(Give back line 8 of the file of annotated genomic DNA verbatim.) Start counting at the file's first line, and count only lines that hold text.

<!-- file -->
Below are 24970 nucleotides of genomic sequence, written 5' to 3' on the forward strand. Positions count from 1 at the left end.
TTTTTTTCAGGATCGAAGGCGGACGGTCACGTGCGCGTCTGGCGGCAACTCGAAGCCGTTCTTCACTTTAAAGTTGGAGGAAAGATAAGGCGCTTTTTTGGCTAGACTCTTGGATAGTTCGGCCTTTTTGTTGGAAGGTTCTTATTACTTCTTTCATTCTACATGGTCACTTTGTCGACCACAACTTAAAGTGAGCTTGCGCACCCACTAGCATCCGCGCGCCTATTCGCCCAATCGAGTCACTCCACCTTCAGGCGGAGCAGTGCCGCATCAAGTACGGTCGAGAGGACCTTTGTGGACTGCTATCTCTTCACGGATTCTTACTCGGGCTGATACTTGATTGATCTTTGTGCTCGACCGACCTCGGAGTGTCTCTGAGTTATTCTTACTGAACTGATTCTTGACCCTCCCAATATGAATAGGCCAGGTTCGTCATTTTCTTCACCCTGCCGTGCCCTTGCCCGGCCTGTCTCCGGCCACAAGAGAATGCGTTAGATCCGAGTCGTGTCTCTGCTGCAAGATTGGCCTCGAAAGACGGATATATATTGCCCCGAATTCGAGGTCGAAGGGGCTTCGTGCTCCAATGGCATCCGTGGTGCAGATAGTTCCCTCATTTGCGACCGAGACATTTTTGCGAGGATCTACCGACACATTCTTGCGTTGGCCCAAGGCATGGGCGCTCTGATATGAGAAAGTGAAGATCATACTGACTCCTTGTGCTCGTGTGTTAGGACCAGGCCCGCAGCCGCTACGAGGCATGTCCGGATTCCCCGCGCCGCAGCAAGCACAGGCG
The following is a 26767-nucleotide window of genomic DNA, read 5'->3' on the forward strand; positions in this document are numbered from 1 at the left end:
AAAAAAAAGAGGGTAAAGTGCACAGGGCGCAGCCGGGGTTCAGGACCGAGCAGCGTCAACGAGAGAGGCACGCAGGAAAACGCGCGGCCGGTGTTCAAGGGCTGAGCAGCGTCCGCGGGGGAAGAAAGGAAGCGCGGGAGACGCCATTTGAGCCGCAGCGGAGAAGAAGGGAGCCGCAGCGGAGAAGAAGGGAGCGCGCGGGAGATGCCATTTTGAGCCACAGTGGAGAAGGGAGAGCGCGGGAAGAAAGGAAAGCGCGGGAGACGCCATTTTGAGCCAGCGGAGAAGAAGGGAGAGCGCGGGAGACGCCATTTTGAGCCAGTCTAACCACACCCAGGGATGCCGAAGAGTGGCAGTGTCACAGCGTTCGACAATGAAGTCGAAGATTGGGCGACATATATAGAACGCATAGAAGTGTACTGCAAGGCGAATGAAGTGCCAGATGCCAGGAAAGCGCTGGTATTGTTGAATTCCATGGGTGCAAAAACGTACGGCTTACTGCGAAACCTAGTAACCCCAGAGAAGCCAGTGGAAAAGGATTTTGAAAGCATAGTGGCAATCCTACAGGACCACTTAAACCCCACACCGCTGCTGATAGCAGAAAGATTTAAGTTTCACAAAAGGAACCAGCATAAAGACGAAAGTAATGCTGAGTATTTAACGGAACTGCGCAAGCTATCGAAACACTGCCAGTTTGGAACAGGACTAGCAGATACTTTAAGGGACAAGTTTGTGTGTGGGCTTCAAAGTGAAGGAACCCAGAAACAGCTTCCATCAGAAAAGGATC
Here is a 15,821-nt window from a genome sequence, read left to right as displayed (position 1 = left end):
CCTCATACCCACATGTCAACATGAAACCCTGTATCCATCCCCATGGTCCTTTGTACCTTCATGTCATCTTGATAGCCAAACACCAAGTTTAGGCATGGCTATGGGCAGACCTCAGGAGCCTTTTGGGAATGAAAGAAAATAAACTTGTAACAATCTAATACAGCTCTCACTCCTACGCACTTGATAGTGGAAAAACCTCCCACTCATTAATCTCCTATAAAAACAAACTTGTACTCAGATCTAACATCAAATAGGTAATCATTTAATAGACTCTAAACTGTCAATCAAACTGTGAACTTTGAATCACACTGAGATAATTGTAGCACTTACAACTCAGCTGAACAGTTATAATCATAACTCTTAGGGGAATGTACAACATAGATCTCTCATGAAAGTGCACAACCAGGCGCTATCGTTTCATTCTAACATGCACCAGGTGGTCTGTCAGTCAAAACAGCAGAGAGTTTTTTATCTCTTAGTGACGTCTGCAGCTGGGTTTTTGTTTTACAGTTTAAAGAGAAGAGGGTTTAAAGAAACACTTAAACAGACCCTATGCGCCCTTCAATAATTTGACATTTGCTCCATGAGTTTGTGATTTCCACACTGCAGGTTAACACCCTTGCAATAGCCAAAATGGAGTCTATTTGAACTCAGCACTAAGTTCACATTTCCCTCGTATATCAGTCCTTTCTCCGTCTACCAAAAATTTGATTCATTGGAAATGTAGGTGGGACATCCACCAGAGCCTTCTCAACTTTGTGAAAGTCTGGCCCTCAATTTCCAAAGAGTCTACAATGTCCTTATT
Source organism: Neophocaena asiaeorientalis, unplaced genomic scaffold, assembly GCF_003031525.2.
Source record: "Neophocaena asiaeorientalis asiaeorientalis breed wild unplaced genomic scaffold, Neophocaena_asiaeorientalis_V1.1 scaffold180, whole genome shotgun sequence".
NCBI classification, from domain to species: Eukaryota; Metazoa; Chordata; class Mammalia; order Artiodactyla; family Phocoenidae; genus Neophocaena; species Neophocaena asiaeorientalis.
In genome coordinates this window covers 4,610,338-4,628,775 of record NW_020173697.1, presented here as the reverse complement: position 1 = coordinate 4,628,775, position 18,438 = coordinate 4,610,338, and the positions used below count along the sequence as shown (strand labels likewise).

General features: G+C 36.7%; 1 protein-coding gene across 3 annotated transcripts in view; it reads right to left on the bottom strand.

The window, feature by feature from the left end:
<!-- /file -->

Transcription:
Source record: "Neophocaena asiaeorientalis asiaeorientalis breed wild unplaced genomic scaffold, Neophocaena_asiaeorientalis_V1.1 scaffold180, whole genome shotgun sequence".